Defending the Realm … and the Defence Industry

  • Paul D. Williams


Traditionally, the UK’s defence establishment has doubted the virtues of abstract theorising in favour of allowing the proximate military commanders to develop pragmatic solutions to particular problems. Not surprisingly, therefore, and with the exception of Douglas Hurd’s idea that Britain should try and punch above its weight, there have been few attempts to analyse the role of ideas in shaping UK defence policy.1 This does not mean, however, that UK defence policies have been devoid of ideas, far from it. At the macro level, as in foreign policy more generally, the most important ideas have revolved around the questions of whether Britain is a global or European power and how best to engage with the US?2 Labour’s answer to the second question was discussed in detail in Chapter 2. Characteristically, its answer to the first question was to suggest the UK was both. As Geoff Hoon put it, Britain ‘is a regional power with extensive global interests’.3 These questions remained at the centre of Labour’s defence policies but especially after 9/11 greater emphasis was placed on the pragmatic issue of how best to project UK military power around the globe as part of the US-led ‘war on terrorism’.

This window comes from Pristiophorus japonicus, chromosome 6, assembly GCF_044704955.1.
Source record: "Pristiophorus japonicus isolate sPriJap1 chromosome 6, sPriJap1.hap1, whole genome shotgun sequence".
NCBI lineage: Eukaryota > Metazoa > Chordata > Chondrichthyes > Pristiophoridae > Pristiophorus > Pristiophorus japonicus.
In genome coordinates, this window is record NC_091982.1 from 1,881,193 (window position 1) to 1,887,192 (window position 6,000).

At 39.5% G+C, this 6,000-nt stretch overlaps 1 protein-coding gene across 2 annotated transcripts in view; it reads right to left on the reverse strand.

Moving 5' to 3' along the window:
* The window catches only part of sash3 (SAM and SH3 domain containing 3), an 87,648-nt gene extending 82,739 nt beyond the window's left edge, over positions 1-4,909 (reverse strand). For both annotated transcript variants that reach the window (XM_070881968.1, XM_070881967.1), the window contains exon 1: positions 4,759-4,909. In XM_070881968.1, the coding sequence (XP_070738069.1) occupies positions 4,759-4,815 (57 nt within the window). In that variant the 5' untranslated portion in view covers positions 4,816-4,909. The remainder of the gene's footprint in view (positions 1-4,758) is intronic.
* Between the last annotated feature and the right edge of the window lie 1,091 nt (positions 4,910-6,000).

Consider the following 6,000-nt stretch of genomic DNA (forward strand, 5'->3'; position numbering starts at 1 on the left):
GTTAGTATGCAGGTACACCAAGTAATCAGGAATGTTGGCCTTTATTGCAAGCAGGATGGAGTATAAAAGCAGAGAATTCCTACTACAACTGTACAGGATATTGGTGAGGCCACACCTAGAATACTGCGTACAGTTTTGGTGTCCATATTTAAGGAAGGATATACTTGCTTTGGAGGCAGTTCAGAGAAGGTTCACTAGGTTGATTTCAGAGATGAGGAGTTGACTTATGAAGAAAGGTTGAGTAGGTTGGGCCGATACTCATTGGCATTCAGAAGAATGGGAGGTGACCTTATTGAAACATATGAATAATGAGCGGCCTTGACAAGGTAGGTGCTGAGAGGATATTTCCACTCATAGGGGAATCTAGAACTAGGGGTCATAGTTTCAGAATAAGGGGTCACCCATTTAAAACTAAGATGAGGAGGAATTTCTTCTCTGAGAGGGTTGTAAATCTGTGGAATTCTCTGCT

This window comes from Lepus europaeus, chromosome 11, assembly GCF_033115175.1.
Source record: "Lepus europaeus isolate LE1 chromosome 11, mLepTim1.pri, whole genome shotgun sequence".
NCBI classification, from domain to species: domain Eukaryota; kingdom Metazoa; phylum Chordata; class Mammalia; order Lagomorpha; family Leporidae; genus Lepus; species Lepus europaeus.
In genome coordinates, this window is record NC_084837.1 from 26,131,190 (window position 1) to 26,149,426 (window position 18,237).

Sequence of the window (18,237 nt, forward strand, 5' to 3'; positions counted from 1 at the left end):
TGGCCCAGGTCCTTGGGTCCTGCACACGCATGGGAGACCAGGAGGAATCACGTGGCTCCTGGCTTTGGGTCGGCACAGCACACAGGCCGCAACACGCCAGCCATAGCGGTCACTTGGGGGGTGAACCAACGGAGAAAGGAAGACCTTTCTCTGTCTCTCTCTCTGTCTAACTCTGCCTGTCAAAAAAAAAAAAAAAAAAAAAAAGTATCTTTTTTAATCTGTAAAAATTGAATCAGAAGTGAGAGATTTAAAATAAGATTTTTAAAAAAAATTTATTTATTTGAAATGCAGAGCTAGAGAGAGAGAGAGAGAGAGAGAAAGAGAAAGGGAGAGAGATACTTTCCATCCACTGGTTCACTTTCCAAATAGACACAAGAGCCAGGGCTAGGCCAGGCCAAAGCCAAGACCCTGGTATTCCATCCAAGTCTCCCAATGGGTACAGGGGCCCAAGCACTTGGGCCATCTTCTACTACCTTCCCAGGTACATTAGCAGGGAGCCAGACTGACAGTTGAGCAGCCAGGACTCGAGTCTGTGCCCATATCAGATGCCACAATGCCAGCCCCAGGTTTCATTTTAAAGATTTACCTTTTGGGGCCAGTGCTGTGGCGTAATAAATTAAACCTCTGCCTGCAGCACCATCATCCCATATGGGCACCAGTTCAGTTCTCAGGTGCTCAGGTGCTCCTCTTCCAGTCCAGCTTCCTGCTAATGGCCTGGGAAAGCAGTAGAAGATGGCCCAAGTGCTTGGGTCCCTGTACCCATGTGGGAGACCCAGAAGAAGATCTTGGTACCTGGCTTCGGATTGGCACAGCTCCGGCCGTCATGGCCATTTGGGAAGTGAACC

Foreign Policy Armed Force Nuclear Weapon Defence Industry Nuclear Deterrent 
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Copyright information

© Paul D. Williams 2005

Authors and Affiliations

  • Paul D. Williams
    • 1
  1. 1.University of BirminghamUK

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